Thursday, September 20, 2018

First chapter of "Christmas with the Poker Group"

I'm delighted to be part of Sweet Christmas Kisses 5, an anthology with nine sweet romances! This month, you can discover the first pages of each story on this blog - and if you like what you read, buy it now from your favorite retailer for only $0.99!

For the first time in months, my mood lifted. Maybe
I could turn this around. Maybe I could make Christmas
special again. Maybe I could revoke that old feeling I'd
had as a child, the tingling thrill that made my face split
into an expectant grin whenever I thought of the gifts to
come, of the cookies I would decorate with my granny,
of the tree ornaments I would hang with Gramps. And
later, that delicious shiver when I met Nico and when he
kissed me for the first time underneath the mistletoe,
seven years ago.
I swallowed. All gone. Eight months ago, Nico had
left me and had moved in with some clingy woman who
wasn't even able to open a bottle of soda without male
help. No doubt she was ready to give him all the children
he wanted, something I couldn't bring myself to do.
Maybe she was already pregnant. And two months ago,
Granny had died.
Now it was only Gramps and me here in Florence,
and whenever I was reminded of the upcoming
Christmas season, my thoughts shied away from it. I felt
like a horse that sees something scary and wants nothing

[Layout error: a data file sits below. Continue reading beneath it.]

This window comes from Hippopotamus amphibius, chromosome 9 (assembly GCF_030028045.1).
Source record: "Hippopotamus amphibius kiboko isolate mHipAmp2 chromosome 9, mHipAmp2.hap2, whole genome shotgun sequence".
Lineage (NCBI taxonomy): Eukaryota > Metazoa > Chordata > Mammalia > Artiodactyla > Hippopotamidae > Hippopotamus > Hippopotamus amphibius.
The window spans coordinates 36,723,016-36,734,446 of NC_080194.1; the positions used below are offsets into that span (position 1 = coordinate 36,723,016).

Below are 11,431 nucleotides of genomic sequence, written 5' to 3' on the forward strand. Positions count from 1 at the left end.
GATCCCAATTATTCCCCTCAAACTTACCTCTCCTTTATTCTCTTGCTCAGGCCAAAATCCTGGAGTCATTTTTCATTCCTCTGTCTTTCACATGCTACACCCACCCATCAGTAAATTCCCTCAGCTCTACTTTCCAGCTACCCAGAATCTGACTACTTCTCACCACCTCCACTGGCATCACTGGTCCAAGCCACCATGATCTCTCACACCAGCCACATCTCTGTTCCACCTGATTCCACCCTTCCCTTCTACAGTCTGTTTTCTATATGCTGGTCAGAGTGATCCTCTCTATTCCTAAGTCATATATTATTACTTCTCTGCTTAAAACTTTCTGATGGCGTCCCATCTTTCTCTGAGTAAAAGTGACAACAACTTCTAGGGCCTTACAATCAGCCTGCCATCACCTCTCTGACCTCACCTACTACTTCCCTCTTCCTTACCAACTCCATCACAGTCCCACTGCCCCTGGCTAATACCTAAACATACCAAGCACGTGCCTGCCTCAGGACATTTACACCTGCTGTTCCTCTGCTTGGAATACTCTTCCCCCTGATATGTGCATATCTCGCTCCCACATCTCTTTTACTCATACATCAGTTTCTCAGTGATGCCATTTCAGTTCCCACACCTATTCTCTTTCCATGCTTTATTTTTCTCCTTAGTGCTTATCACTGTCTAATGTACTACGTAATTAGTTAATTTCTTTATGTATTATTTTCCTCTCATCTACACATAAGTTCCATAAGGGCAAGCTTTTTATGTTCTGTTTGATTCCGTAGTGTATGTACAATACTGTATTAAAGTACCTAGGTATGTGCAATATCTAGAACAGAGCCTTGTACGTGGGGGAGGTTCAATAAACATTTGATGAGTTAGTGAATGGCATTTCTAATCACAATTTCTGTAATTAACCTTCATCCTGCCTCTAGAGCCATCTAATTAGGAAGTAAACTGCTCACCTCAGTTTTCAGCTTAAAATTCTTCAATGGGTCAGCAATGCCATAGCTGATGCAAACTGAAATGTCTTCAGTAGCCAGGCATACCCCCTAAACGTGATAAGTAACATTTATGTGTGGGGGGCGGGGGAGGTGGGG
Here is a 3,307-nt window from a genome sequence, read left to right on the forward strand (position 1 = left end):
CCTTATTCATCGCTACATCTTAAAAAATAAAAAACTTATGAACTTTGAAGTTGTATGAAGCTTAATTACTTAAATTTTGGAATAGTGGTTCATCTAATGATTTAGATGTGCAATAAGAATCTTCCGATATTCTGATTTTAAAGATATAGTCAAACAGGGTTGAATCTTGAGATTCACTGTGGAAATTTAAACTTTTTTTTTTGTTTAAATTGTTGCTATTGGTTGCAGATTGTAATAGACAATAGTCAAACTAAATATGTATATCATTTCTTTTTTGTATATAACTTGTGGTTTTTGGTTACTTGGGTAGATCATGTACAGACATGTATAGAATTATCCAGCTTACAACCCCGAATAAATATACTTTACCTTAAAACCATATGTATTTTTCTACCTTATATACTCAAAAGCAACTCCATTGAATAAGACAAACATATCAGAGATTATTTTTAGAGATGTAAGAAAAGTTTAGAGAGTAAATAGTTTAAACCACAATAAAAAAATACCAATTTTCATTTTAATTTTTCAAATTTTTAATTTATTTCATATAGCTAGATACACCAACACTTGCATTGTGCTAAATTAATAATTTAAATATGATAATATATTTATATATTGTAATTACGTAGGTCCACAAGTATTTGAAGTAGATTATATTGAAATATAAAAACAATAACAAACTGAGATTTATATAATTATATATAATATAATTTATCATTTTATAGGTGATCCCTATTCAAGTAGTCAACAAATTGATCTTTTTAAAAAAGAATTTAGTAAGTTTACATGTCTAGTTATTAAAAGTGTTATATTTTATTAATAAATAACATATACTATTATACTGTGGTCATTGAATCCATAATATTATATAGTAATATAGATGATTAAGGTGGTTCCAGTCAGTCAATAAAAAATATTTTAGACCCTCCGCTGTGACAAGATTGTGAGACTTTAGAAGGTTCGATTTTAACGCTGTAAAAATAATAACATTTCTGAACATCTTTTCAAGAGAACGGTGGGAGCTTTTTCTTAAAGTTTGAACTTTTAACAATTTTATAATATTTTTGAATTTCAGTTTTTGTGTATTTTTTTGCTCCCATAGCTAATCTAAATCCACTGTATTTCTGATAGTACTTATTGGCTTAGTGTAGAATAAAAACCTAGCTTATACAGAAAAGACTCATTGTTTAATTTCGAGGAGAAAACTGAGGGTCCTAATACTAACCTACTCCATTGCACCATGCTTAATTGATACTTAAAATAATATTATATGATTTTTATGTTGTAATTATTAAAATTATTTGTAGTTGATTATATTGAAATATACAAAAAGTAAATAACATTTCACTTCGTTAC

more than to run away as far as possible. Christmas
feelings? Not for me. No more tingly joy. No more
expectation. Instead, dread and a horrid sense of
loneliness, of things irretrievably gone, of the best of allthe times gone by.
I shook myself. I was thirty-two, with some decades
still ahead of me. And Gramps ... I tried to swallow
again, but this time, my throat hurt too much to allow it.
He'd grown old before my eyes, in the two months since
Granny had gone. She had it in her to be a real Tartar,
and she had ruled him with an iron hand, but then, she'd
also been kind and helpful - when she'd deemed it
necessary. A complex character, and it had taken me
years to understand her. When I was a teenager, I'd often
wondered why Gramps stood it, but somehow, they had
worked out their relationship. Now that she was gone, he
just fell to pieces, and I couldn't do a thing to stop it.
How I missed her, rushing through the house, shouting
“Giuseeeeeeppeeee” with all the force of her loud voice.
But the worst was when I thought about only the two of
us, sitting down to our Christmas dinner ...
I shook myself and sat up straighter. Stop being
maudlin, I told myself. So, with an effort that felt like
lifting a heavy weight, I turned my thoughts to the new
idea I'd just had. I was not going to do Christmas this
year like we always did. I was going to give it a theme,
something totally different. Something that wouldn't
make us long for Granny every single second, something
that would stop us from staring at her empty chair as we
did every single night.
Several decades ago, Gramps had spent a year in the
United States, in Texas. It was an experience he never
forgot, and he often told me about everything he'd
learned. So why not do an American Christmas? Grannyhad been one hundred percent Italian in everything she
did. No, one hundred and ten percent, so foreign customs